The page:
What’s the Best Local Search Option?
The best localization option for most property management companies is to focus on a geographical area instead of just one city or town. Unless the management company has only one apartment building or is committed to only offering properties in a particular city or town and not any of the surrounding areas, a slightly wider service area is a good thing to advertise. That way, people who are looking for a home or an apartment in that basic area will have the option of working with your management company in order to find their new place to live.
Owners who have properties in that area and need management services may also be interested in working with your company, so you want to be sure they know that you offer services in the location where they have properties. If they don’t see your offerings nearby, or you haven’t optimized anything for their area, they may decide not to contact you and choose a different company.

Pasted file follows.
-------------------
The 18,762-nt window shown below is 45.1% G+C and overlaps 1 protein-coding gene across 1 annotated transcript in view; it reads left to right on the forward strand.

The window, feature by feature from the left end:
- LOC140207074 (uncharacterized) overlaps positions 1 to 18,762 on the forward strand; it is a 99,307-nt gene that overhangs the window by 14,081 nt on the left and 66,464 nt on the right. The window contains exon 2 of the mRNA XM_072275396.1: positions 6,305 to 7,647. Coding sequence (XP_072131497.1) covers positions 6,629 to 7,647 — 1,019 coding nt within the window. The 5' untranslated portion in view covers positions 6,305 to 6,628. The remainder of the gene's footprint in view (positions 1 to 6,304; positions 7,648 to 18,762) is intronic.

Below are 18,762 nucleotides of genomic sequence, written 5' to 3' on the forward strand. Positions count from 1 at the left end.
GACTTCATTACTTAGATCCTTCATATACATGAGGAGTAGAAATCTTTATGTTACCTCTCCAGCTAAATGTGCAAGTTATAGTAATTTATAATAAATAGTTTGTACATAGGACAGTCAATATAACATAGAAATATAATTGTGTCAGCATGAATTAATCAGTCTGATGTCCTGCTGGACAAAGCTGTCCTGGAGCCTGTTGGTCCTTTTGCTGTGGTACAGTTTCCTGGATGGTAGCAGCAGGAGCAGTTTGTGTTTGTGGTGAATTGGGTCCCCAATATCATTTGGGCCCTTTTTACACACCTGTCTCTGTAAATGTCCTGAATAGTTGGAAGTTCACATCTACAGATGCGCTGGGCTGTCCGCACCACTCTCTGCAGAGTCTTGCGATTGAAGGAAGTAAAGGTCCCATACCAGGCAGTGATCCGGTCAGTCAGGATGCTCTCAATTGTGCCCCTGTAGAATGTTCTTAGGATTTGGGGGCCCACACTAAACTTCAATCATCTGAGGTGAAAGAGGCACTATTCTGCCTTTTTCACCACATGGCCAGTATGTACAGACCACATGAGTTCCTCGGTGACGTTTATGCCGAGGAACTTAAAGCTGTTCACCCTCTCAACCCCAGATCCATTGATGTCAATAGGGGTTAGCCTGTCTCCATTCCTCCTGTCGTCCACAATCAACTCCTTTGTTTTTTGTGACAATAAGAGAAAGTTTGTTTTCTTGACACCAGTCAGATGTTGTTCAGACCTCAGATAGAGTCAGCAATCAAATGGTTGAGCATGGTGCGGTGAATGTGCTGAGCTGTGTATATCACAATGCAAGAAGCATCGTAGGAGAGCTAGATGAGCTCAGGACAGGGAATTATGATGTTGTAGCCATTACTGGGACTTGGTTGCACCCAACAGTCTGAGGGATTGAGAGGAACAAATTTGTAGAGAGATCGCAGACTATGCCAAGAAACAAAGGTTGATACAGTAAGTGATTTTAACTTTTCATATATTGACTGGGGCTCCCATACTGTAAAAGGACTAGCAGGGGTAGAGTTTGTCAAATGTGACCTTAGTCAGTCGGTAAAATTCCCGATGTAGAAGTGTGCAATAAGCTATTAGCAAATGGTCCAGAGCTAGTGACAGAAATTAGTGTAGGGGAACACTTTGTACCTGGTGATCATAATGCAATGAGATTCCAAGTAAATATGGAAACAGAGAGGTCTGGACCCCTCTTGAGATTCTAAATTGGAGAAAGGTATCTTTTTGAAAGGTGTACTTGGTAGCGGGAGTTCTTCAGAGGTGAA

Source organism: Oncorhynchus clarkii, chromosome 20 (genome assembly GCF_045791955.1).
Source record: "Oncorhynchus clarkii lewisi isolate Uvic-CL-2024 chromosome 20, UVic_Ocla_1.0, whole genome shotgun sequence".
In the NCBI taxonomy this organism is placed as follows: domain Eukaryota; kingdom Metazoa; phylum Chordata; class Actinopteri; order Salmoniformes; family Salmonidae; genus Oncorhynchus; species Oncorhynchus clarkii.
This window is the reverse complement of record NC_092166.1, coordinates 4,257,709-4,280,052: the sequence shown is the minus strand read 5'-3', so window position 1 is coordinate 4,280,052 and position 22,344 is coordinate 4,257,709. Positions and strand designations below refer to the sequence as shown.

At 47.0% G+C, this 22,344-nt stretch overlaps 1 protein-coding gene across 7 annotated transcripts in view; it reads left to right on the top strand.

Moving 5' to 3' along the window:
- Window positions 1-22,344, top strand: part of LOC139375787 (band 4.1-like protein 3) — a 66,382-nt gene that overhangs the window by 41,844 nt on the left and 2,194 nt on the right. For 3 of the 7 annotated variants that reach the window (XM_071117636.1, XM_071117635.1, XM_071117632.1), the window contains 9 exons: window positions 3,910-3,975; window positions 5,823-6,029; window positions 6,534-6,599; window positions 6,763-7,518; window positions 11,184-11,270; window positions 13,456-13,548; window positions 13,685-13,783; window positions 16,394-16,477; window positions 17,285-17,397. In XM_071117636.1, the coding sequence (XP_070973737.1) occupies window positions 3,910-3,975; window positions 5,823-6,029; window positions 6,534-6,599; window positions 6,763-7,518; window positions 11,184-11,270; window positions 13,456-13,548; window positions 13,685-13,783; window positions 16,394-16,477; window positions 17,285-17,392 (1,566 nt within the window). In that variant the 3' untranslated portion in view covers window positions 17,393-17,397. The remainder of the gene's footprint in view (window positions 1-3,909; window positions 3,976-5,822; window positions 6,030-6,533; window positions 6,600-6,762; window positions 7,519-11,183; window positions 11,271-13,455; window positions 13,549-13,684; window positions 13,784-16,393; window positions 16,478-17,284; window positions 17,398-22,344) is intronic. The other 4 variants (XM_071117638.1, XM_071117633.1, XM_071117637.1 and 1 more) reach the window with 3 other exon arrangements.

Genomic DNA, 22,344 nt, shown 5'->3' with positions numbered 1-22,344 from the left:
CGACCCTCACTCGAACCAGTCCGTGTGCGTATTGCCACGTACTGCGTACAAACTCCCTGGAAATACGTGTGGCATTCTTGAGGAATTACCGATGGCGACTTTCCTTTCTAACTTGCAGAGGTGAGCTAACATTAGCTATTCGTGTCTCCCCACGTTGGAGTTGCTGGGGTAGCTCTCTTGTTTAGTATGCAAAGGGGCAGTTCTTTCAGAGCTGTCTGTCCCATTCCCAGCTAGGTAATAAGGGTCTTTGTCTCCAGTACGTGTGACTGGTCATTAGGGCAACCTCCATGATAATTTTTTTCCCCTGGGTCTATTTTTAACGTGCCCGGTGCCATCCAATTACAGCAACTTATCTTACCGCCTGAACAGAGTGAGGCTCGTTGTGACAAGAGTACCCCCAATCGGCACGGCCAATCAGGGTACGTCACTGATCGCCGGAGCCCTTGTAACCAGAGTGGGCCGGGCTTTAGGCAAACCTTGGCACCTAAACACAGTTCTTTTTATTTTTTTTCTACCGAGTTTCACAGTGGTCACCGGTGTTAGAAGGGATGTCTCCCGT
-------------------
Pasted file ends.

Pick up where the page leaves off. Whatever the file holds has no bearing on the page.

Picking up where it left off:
It’s very important for property management companies to focus on more than just their location. While location optimization matters for local search, the location isn’t the only thing that potential tenants and property owners will be searching for. They will also want to know about the quality of the services you provide, and all of the things you offer to tenants and to owners. If they don’t find what you can do for them, it might not matter that you’re in the area where they have or will be looking for properties.